Wednesday, July 11, 2012

how Honesty scrupulosity can impact how I put a puzzle togethr

You wouldn't think that OCD could do anything at all to putting a puzzle together (the picture kind with 100 or 500 pieces or whatever). I mean, what is there involved in putting a puzzle together? You just do it, right? Some of us faster, some of us slower (practice does make a difference, I once found out), maybe even "better" or slower strategies. But OCD and worrying about lying? Yeah, it is there, too. Have you ever opened a puzzle - even brand new ones - and found two pieces still together? Well, it might be a "lie" if I leave them together, because then I wouldn't have actually put the puzzle together by myself. Of course, there are actually two approaches to satisfying OCD. One would be to break apart all the pieces. Then, you might have to mix them up a bit, just so you don't cheat. The other way would be to word it very carefully whenever you spoke or possibly even thought about it. "Here is the puzzle I... put most of it together." But what if someone questioned me? That just sounds weird. Who put the rest of it together? Well, it came that way? How could I explain that without revealing that I have a strange, "incorrect" thought process? I might feel guilty then, too, because its also wrong to be so literally true? That's not making sense either. Okay, the simple solution is just to always break the pieces apart (and mix them up some afterward).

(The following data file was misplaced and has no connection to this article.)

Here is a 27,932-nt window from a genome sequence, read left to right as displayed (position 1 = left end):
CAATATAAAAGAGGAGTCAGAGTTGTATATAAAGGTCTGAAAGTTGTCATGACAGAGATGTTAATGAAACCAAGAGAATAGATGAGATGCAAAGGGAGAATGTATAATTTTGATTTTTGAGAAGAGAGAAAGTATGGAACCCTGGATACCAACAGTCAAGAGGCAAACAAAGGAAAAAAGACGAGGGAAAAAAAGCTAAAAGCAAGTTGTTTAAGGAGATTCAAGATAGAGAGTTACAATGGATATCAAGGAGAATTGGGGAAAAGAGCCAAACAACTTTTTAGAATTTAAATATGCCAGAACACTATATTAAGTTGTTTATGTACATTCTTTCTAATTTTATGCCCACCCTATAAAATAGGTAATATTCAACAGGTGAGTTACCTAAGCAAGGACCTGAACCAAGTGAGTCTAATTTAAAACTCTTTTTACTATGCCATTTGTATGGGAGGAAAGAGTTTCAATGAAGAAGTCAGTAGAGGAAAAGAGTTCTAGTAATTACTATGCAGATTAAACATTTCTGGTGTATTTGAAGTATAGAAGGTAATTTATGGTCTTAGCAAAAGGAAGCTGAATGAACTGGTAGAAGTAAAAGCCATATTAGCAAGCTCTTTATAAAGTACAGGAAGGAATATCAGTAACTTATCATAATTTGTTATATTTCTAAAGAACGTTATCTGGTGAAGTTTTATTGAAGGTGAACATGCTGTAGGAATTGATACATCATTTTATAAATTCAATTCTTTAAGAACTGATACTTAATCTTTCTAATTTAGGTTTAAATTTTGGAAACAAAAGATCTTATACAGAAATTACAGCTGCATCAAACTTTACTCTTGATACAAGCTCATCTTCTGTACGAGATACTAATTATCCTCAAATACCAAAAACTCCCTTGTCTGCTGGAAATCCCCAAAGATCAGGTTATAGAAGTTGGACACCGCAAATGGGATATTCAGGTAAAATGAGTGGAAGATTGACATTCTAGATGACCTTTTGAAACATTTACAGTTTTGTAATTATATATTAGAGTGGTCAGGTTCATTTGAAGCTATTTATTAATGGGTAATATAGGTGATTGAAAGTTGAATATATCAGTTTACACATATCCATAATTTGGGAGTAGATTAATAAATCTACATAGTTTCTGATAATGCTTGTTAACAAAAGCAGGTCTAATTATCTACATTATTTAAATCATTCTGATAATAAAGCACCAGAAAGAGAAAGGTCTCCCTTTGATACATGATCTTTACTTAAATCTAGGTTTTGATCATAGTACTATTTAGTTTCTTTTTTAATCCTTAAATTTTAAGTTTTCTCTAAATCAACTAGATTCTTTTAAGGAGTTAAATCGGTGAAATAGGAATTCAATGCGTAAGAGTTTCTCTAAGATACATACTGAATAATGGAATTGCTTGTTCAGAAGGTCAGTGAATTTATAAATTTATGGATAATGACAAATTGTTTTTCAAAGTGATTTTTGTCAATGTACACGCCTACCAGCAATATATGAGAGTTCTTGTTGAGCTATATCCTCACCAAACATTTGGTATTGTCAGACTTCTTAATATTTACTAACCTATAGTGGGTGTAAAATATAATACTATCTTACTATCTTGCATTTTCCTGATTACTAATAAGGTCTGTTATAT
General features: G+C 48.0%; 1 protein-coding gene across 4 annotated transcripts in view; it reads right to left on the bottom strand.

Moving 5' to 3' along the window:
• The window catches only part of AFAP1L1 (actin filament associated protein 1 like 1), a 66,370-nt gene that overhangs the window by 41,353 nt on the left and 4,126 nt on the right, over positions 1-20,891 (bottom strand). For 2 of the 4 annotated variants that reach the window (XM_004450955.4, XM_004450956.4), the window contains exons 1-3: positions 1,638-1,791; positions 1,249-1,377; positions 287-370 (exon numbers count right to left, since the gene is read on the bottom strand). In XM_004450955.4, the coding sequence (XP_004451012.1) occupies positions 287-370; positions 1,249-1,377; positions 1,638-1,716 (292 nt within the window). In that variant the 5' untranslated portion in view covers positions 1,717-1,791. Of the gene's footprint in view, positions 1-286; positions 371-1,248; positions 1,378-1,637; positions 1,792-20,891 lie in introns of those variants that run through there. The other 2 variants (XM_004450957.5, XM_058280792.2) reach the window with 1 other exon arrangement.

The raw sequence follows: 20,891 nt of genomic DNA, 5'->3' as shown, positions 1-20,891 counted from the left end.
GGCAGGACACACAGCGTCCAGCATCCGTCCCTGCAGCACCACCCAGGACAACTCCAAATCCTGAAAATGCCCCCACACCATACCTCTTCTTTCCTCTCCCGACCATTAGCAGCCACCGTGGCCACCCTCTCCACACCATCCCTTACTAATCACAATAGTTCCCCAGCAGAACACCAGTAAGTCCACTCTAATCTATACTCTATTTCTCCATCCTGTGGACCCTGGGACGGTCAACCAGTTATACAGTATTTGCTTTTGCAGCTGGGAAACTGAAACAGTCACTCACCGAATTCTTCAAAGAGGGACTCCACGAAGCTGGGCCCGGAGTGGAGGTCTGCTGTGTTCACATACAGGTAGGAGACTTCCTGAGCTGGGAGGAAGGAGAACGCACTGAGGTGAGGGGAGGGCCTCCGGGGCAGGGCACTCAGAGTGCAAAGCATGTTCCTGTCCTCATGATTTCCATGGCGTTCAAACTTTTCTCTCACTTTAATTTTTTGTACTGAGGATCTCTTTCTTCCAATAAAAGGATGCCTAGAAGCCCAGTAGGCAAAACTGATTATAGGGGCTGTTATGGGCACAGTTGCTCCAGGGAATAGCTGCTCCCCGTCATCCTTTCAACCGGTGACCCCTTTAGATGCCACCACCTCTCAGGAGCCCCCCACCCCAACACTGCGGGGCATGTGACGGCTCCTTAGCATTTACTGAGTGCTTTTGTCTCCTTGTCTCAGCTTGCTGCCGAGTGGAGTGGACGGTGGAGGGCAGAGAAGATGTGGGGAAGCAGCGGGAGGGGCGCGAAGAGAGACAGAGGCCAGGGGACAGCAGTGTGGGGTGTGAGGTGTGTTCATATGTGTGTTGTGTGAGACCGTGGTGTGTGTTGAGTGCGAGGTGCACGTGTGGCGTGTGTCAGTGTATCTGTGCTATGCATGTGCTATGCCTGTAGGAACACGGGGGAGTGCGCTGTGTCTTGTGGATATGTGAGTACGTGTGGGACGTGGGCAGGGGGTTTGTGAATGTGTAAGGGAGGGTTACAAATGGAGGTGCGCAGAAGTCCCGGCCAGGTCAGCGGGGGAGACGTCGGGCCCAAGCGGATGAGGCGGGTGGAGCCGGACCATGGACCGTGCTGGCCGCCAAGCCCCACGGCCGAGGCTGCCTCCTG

Then comes ERP. The bright idea, I could leave them together for an Exposure. And so I leave some of them together. But I leave them together as an exposure, because that tips the scales some and makes it easier to do. Against leaving them together; I might lie. In favor of leaving them together; it takes out that unnecessary hassle of an OCD step, it is an exposure, which should help me shrink the OCD in my life. Just lying versus convenience is a tough set up; scrupulosity can win pretty easy. After all, isn't it a sin to do something convenient instead of something "right?" But using it as an exposure, that little anxiety-provoking act (or rather non-action) has more value; it is helping me win - at least in a small way - over the OCD.

That is an example from today (and other days that I have puzzled). It isn't an issue I'd cry over. It doesn't jeopardize my job or prevent me from socializing with people. It's just a little pesky issue. I think I probably have lots of these. They almost make the diagnosis of OCD seem undeserved to me since they individually are so small. But OCD's cumulative effect is probably what hurts me most. Any one thing I could handle. Well, I also usually have one or two bigger issues that bother more (whether or not I'm depressed is the big one right now, and it makes it's victory like sandpaper - it just keeps going over and over and over), but I usually also have little pesky ones. And I often let the little pesky ones win. And the big ones. I guess I'm really not much for actually doing ERP. Or maybe I just don't do it perfectly, so I don't want to count it. I wouldn't want to lie to myself, now, would I? (Hmmm, is that what keeps the "do I have depression" issue going? Lying? Oh, what kind of ERP would my counselor come up with for that? I'm sure it would be unpleasant.)


  1. I go thru this same thing when I work puzzles. I feel like I'm cheating if I leave those already put together pieces together and I end up breaking them apart.

  2. I am so thankful to know that other people worry over things like this! Thanks for blogging about this!

  3. Yup, me too. Only i put them back together right away! Thus i can say i did it.